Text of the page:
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Blowing in the wind, blowing in the mind

Monday, June 27th, 2016

[ by Charles Cameron — hair, Brexit, Trump, Apocalypse Now, and a forceful analysis of Brexit as lose-lose ]
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The DoubleQuote above is amusing, and falls into an interesting category along with the fan-rotor to helicopter-rotor transition at the start of Apocalypse Now. The real equivalence the juxtaposition is driving at remains unstated, while a superficial resemblance makes its case. In the case of Donald Trump and Boris Johnson, the wild hair in the wind is a stand-in for implied similarities between the BREXIT vote and the upcoming Presidential election US. In the case of Apocalypse Now, the rotors stand in for the frustration Capt. Willard feels stuck without a mission in a room in Saigon, and scooped out of there to be briefed on his mission up-river to Col. Kurtz in the very heart and horror of darkness.

**

Here’s a powerful comment by one Teebs at the Guardian, on the “no-win situation” the unfortunate Boris Johnson is now suffering:

If Boris Johnson looked downbeat yesterday, that is because he realises that he has lost.

Perhaps many Brexiters do not realise it yet, but they have actually lost, and it is all down to one man: David Cameron.

With one fell swoop yesterday at 9:15 am, Cameron effectively annulled the referendum result, and simultaneously destroyed the political careers of Boris Johnson, Michael Gove and leading Brexiters who cost him so much anguish, not to mention his premiership.

How?

Throughout the campaign, Cameron had repeatedly said that a vote for leave would lead to triggering Article 50 straight away. Whether implicitly or explicitly, the image was clear: he would be giving that notice under Article 50 the morning after a vote to leave. Whether that was scaremongering or not is a bit moot now but, in the midst of the sentimental nautical references of his speech yesterday, he quietly abandoned that position and handed the responsibility over to his successor.

And as the day wore on, the enormity of that step started to sink in: the markets, Sterling, Scotland, the Irish border, the Gibraltar border, the frontier at Calais, the need to continue compliance with all EU regulations for a free market, re-issuing passports, Brits abroad, EU citizens in Britain, the mountain of legistlation to be torn up and rewritten … the list grew and grew.
The referendum result is not binding. It is advisory. Parliament is not bound to commit itself in that same direction.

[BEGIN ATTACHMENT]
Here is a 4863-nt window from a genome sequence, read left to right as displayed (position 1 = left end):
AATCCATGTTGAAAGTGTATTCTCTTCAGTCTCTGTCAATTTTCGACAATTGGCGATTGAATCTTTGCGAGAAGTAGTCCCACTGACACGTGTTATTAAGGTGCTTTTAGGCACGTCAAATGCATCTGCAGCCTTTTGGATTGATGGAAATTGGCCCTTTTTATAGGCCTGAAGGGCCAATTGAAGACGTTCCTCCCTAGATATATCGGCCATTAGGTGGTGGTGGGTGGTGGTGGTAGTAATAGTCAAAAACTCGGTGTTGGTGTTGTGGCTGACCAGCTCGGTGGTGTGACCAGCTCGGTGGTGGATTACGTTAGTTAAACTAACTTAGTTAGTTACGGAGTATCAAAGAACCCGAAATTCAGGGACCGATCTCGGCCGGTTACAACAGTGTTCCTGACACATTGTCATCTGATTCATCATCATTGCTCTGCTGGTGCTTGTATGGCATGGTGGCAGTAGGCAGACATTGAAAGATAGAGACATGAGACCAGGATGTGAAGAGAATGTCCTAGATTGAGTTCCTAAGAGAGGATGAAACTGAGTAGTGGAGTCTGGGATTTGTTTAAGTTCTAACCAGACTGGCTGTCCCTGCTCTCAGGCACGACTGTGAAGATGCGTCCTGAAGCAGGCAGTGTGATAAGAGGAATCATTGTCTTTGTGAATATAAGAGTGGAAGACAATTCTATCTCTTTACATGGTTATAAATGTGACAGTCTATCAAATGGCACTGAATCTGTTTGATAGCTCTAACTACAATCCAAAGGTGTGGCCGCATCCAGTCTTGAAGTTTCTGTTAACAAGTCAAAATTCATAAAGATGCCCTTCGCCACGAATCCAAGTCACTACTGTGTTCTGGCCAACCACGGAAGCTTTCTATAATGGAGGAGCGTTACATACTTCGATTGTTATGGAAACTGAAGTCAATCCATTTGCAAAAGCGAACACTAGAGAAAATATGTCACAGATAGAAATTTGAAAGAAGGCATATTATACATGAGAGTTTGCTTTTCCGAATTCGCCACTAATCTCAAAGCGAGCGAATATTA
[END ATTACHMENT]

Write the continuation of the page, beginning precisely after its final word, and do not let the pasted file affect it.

The Conservative party election that Cameron triggered will now have one question looming over it: will you, if elected as party leader, trigger the notice under Article 50?

Who will want to have the responsibility of all those ramifications and consequences on his/her head and shoulders?

Boris Johnson knew this yesterday, when he emerged subdued from his home and was even more subdued at the press conference. He has been out-maneouvered and check-mated.

If he runs for leadership of the party, and then fails to follow through on triggering Article 50, then he is finished. If he does not run and effectively abandons the field, then he is finished. If he runs, wins and pulls the UK out of the EU, then it will all be over – Scotland will break away, there will be upheaval in Ireland, a recession … broken trade agreements. Then he is also finished. Boris Johnson knows all of this. When he acts like the dumb blond it is just that: an act.

The Brexit leaders now have a result that they cannot use. For them, leadership of the Tory party has become a poison chalice.

When Boris Johnson said there was no need to trigger Article 50 straight away, what he really meant to say was “never”. When Michael Gove went on and on about “informal negotiations” … why? why not the formal ones straight away? … he also meant not triggering the formal departure. They both know what a formal demarche would mean: an irreversible step that neither of them is prepared to take.

All that remains is for someone to have the guts to stand up and say that Brexit is unachievable in reality without an enormous amount of pain and destruction, that cannot be borne. And David Cameron has put the onus of making that statement on the heads of the people who led the Brexit campaign.